I’ve been thinking, recently, about the function and process of craft in my life. One of the reasons that I am so enamored of sewing, I think, is that it is a time-focused and location-specific action. Currently, my machine is living in my girlfriend’s living room, because wrangling paper patterns, yardage, and an iron has proven to be a bit too much with three curious creatures in limited floor space. For the moment, sewing means to dedicate an evening or weekend afternoon to her space while she practices guitar or works on a lecture for her classes. It is simple, lovely, and quiet, a soap bubble of space in my hectic life.
It also means that the last time I sewed was on Sunday and the next time I get a chance will be Thursday or Friday, at least, and I loathe that. I spend the days in between mentally sewing and planning new projects.
Knitting is a longer process, but a much more portable one that more deeply entwines itself into self into my daily life. There is always a project in my bag. I should always be knitting. I have brief pangs of guilt when I’m just sitting and not knitting. Fifteen stitches in between stirs of the pot while cooking dinner is fifteen stitches closer to completion. It appeals to my desire to make every waking moment a productive one.
In this entwinement, knitting also functions as a living time capsule for me. Significant events become knotted into the fabric I’m making. Even when they are difficult memories, this seems important and valuable.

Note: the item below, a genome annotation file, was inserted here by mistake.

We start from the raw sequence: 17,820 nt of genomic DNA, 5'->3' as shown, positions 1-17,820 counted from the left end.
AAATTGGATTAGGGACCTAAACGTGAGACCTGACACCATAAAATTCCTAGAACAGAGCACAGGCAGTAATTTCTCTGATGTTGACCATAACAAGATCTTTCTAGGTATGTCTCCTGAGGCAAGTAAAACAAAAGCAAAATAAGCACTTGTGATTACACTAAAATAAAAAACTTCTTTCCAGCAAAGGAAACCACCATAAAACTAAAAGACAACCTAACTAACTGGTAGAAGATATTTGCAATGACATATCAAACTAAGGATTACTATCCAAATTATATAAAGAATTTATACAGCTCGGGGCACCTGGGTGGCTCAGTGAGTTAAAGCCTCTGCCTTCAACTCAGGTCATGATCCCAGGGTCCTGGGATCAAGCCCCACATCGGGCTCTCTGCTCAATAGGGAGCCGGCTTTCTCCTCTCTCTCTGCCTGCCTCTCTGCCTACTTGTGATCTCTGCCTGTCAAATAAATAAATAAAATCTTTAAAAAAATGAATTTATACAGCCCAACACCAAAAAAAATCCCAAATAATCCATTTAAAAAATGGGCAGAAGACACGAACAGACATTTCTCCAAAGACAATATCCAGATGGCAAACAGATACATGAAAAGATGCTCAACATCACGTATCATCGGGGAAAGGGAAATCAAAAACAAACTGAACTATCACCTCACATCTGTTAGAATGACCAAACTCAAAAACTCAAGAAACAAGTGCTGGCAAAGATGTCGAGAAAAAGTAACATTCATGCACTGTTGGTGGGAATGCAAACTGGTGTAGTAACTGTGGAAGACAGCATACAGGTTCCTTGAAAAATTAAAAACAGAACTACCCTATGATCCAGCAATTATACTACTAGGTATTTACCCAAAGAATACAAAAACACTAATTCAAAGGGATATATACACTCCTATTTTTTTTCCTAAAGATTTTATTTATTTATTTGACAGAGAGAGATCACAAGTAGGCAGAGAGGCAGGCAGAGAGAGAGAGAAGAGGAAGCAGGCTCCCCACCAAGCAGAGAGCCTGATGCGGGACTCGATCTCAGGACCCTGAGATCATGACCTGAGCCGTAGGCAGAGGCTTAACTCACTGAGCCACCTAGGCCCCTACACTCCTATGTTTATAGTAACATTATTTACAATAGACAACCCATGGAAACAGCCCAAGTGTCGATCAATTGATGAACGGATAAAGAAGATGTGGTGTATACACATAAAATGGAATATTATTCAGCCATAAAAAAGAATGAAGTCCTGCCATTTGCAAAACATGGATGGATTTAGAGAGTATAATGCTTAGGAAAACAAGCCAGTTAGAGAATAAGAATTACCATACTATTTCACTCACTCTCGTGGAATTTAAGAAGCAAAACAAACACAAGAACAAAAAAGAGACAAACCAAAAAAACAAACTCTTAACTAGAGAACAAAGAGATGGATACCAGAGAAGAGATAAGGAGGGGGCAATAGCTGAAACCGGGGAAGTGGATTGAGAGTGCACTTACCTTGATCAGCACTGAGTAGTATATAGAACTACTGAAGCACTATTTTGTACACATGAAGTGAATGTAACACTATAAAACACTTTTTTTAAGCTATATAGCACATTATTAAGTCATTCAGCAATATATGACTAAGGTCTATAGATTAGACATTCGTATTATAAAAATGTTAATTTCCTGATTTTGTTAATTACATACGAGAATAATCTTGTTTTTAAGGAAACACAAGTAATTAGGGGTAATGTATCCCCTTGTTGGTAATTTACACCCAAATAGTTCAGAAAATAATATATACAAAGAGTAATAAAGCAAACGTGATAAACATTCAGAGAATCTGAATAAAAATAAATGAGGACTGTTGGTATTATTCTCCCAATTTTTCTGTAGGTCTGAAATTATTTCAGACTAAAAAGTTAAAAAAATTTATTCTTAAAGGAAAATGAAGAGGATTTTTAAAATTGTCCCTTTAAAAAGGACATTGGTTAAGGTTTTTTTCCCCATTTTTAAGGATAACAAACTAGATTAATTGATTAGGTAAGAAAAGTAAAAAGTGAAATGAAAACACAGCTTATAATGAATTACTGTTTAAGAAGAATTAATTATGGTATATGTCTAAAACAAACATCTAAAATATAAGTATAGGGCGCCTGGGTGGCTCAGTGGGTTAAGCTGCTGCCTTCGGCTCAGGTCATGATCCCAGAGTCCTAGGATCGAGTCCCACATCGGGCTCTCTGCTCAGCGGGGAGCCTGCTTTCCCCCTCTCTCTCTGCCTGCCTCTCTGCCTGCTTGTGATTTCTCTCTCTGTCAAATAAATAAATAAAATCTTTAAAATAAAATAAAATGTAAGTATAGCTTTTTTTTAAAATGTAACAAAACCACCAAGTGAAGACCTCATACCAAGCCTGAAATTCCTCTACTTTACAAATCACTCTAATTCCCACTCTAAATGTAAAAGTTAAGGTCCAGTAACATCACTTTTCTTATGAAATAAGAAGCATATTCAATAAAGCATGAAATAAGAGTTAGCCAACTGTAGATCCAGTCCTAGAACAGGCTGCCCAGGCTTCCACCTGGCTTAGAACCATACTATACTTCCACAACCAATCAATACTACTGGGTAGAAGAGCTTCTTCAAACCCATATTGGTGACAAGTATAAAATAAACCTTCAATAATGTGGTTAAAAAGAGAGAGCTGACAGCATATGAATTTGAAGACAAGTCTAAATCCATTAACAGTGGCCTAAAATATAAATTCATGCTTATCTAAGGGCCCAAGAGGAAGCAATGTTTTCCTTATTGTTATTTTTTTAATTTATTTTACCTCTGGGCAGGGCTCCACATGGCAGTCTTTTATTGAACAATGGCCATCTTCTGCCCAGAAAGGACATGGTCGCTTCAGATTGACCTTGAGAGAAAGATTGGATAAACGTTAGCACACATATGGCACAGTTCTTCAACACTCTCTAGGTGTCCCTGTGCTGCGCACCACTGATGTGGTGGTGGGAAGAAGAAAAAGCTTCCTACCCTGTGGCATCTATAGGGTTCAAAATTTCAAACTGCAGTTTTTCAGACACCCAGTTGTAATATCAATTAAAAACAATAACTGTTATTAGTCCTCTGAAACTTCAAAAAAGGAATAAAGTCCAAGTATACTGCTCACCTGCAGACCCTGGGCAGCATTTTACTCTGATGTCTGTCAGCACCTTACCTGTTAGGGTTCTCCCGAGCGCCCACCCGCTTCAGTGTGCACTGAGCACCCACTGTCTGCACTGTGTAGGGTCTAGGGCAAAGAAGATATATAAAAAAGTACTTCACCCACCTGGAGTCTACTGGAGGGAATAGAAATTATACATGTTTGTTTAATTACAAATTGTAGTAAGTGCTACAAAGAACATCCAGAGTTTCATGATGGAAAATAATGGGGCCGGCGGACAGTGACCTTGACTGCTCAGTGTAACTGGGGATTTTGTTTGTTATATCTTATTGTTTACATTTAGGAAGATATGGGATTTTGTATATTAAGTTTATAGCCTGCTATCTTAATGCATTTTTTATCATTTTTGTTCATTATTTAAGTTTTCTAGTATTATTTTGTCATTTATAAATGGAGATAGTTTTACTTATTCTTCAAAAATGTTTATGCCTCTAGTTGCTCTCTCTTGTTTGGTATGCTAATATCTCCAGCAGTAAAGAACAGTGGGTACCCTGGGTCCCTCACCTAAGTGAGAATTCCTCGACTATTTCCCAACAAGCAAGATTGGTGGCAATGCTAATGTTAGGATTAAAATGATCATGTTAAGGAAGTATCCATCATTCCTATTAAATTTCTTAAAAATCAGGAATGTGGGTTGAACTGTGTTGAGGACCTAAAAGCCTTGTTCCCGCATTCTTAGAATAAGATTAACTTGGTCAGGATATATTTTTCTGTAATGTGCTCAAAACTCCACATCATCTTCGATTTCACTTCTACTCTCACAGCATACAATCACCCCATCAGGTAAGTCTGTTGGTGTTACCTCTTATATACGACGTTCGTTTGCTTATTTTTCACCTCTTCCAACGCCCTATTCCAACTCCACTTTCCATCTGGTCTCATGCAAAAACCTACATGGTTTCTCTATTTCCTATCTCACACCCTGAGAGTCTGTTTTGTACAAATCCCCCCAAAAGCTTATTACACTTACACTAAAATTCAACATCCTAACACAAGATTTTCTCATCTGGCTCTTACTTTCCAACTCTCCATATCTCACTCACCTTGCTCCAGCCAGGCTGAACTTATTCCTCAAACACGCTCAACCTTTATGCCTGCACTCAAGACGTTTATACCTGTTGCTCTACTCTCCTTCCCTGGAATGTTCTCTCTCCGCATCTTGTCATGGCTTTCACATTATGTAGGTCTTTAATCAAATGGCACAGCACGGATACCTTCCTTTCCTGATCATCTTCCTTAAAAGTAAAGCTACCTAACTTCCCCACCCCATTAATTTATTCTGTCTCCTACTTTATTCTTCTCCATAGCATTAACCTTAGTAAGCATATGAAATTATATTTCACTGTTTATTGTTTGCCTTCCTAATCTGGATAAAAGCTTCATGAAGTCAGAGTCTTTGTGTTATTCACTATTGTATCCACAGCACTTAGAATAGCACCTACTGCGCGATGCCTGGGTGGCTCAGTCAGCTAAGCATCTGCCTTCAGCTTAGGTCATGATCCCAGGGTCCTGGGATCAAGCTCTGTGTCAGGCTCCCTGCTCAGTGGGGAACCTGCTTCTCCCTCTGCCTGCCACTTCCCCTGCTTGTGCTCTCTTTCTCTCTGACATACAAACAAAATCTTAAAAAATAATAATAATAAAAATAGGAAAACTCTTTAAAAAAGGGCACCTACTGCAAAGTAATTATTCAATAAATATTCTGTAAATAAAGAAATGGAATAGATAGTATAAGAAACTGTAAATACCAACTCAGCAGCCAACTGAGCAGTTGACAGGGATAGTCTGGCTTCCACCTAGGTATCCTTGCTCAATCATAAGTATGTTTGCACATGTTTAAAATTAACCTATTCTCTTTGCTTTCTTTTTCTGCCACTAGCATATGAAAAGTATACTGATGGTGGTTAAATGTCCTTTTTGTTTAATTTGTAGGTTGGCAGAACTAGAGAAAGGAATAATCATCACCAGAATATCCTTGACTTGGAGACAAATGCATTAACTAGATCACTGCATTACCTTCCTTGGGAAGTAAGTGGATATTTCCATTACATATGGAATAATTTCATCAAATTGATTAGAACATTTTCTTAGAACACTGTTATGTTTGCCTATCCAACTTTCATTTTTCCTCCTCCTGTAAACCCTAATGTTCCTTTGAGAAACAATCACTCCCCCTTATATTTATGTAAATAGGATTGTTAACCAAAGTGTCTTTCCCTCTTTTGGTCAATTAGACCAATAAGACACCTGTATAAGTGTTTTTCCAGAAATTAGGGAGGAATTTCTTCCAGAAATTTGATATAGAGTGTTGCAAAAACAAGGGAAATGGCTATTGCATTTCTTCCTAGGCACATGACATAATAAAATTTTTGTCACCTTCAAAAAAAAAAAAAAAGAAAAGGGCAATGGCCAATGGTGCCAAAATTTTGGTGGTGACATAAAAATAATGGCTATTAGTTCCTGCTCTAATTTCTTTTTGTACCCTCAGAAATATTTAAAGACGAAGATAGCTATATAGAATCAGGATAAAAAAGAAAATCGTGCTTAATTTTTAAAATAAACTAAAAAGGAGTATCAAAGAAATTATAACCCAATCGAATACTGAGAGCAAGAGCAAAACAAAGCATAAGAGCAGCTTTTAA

In February 2008, I knit a pair of convertible mittens. It was, at the time, the most technically difficult project I’d undertaken, concurrent with one of the most difficult periods in my life. I was an undergrad at the time. My long-term relationship had turned violent and volatile, and its demise would last another year. My ex-partner’s father was diagnosed with a brain tumor and he was living with us while recuperating from surgery. Heavy things. A knitter will understand the effect this was having on my life when I say that I was knitting 9 sts to the inch on US 3s.
I have worn these mittens every winter since, and though the Scottish Tweed 4-ply has worn like iron, they developed holes in the thumbs and on the palm. I was going to knit a new pair, but I haven’t managed to make the time, and a part of me just doesn’t want to.
I finally mended them, with hot pink contrasting yarn in a very visible way, another layer of memories carried in these hands.
This is about mittens and this is about craft and this is about me. It’s hard to separate those things.